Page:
A qualitative study exploring the value of a catheter passport

Fiona Fox, Melanie De Jaeger, Geraldine Cooney, Jacqueline Robinson

Research output: Contribution to journalArticle (Academic Journal)peer-review

5 Citations (Scopus)
1078 Downloads (Pure)


Many patients leaving hospital with a catheter do not have sufficient information to self-care and can experience physical and psychological difficulties.
AIM: This study aimed to explore how a patient-held catheter passport affects the experiences of patients leaving hospital with a urethral catheter, the hospital nurses who discharge them and the community nurses who provide ongoing care for them.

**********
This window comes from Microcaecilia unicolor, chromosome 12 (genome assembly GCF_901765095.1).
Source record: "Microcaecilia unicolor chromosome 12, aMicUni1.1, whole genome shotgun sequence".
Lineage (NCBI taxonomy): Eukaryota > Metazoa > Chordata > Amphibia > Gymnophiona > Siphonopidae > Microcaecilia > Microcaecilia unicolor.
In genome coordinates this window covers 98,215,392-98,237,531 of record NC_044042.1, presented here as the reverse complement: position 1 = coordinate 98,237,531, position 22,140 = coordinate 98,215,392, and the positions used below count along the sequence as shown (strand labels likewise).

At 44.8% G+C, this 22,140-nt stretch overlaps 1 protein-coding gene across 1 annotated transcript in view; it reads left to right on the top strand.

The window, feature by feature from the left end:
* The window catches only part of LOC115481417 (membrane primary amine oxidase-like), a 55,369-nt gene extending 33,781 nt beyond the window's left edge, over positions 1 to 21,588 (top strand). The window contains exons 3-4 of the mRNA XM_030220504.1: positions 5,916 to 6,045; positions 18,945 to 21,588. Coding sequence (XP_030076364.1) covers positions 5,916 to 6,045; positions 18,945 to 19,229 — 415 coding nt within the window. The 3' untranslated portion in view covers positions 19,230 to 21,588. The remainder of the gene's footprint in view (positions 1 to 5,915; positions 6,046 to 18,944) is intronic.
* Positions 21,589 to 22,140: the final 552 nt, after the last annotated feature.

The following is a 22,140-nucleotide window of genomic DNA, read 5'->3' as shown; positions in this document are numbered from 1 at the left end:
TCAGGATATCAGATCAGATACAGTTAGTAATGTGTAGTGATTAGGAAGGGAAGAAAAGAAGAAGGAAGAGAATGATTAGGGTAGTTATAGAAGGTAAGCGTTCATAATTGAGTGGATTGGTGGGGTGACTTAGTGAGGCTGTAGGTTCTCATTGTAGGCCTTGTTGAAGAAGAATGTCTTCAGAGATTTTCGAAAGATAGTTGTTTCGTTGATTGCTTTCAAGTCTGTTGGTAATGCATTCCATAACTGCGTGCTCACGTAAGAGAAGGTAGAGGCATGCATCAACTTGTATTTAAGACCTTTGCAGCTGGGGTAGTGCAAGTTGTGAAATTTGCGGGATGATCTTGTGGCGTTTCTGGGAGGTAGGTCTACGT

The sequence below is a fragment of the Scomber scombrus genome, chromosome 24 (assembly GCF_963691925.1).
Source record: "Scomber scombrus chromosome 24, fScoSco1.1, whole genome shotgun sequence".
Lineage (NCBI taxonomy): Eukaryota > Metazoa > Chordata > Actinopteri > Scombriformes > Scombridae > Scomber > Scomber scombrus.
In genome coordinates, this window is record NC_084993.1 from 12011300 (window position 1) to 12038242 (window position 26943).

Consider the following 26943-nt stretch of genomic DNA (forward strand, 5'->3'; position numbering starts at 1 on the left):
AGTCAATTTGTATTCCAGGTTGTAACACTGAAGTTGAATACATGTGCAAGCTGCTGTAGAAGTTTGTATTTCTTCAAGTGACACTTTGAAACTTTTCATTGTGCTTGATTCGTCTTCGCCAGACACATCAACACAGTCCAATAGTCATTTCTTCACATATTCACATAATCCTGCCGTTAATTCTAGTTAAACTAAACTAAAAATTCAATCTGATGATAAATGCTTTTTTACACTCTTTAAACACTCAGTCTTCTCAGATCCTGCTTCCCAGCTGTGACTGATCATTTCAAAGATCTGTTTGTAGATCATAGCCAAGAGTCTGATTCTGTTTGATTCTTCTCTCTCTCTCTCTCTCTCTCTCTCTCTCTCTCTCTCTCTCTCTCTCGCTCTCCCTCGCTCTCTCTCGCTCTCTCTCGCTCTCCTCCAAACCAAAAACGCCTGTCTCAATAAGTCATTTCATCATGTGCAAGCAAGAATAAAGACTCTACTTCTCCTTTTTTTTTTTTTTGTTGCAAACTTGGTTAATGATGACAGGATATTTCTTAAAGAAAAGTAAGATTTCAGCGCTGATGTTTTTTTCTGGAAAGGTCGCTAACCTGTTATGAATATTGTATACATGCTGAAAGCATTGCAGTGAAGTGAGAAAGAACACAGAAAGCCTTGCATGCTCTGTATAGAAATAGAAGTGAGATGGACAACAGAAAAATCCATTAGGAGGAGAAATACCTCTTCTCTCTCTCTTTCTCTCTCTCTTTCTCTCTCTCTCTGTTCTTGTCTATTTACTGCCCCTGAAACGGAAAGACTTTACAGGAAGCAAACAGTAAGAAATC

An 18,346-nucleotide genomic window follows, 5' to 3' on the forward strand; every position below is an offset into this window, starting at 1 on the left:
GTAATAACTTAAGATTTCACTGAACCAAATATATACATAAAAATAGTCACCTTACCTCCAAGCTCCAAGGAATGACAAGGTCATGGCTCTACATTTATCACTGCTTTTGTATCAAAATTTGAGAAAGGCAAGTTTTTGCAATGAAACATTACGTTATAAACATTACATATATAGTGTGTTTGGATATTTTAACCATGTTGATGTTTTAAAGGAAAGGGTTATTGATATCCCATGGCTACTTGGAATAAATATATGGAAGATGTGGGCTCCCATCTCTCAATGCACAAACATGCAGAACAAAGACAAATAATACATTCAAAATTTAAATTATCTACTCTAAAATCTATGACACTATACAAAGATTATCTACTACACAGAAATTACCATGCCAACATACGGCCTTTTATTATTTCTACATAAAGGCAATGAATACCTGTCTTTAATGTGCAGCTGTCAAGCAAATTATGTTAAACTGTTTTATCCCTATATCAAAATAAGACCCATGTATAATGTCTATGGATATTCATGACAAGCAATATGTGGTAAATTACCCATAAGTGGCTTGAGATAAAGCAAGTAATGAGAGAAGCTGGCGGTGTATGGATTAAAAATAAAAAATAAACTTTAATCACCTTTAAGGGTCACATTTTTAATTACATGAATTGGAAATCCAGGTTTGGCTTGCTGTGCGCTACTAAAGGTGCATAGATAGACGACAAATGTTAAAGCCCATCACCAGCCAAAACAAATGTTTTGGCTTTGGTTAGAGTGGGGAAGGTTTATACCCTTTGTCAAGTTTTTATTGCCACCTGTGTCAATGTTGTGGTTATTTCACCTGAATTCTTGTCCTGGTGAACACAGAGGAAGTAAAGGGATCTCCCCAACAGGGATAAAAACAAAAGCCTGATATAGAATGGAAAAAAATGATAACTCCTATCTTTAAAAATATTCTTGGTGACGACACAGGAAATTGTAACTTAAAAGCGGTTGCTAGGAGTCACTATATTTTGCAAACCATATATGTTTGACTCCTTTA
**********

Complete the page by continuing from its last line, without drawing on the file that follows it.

METHOD: Qualitative methods used included interviews, focus groups and questionnaires, and thematic analysis.
FINDINGS: Three major themes were reported-informing patients, informing nurses; improving catheter care, promoting self-management; and supporting transition.
CONCLUSION: The catheter passport can bridge the existing information gap, improve care, promote self-care and help patients adjust to their catheter, especially if complemented by ongoing input from a nurse or other health professional.
Original languageEnglish
Pages (from-to)857-866
Number of pages8
JournalBritish Journal of Nursing
Issue number13
Early online date9 Aug 2017
Publication statusPublished - 9 Aug 2017


  • Catheterisation
  • Discharge documentation
  • Patient experience
  • Patient-held records
  • Self-care
  • Urinary catheters
  • Urinary tract infections


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